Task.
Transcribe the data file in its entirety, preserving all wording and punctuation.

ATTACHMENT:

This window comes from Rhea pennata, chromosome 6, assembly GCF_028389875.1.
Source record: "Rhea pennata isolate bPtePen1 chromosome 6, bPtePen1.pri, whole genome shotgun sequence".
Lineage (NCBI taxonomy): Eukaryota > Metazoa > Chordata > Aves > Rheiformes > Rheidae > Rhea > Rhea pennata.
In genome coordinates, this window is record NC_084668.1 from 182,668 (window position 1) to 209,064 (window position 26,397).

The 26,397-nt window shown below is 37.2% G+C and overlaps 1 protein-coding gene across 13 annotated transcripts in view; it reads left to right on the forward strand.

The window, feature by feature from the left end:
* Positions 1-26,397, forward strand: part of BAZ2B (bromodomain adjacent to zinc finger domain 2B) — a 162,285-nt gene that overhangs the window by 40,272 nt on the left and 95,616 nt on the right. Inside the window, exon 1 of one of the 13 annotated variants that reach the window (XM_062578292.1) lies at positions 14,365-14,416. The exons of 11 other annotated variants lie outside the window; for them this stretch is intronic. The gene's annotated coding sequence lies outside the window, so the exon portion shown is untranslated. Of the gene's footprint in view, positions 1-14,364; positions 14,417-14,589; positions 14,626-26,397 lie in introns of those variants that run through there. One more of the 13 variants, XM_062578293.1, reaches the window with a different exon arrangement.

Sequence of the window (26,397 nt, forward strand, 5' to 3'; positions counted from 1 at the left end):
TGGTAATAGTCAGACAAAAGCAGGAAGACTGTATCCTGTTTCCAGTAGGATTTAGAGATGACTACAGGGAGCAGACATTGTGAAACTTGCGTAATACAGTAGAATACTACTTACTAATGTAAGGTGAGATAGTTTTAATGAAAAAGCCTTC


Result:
This window comes from Rhea pennata, chromosome 6, assembly GCF_028389875.1.
Source record: "Rhea pennata isolate bPtePen1 chromosome 6, bPtePen1.pri, whole genome shotgun sequence".
Lineage (NCBI taxonomy): Eukaryota > Metazoa > Chordata > Aves > Rheiformes > Rheidae > Rhea > Rhea pennata.
In genome coordinates, this window is record NC_084668.1 from 182,668 (window position 1) to 209,064 (window position 26,397).

The 26,397-nt window shown below is 37.2% G+C and overlaps 1 protein-coding gene across 13 annotated transcripts in view; it reads left to right on the forward strand.

The window, feature by feature from the left end:
* Positions 1-26,397, forward strand: part of BAZ2B (bromodomain adjacent to zinc finger domain 2B) — a 162,285-nt gene that overhangs the window by 40,272 nt on the left and 95,616 nt on the right. Inside the window, exon 1 of one of the 13 annotated variants that reach the window (XM_062578292.1) lies at positions 14,365-14,416. The exons of 11 other annotated variants lie outside the window; for them this stretch is intronic. The gene's annotated coding sequence lies outside the window, so the exon portion shown is untranslated. Of the gene's footprint in view, positions 1-14,364; positions 14,417-14,589; positions 14,626-26,397 lie in introns of those variants that run through there. One more of the 13 variants, XM_062578293.1, reaches the window with a different exon arrangement.

Sequence of the window (26,397 nt, forward strand, 5' to 3'; positions counted from 1 at the left end):
TGGTAATAGTCAGACAAAAGCAGGAAGACTGTATCCTGTTTCCAGTAGGATTTAGAGATGACTACAGGGAGCAGACATTGTGAAACTTGCGTAATACAGTAGAATACTACTTACTAATGTAAGGTGAGATAGTTTTAATGAAAAAGCCTTC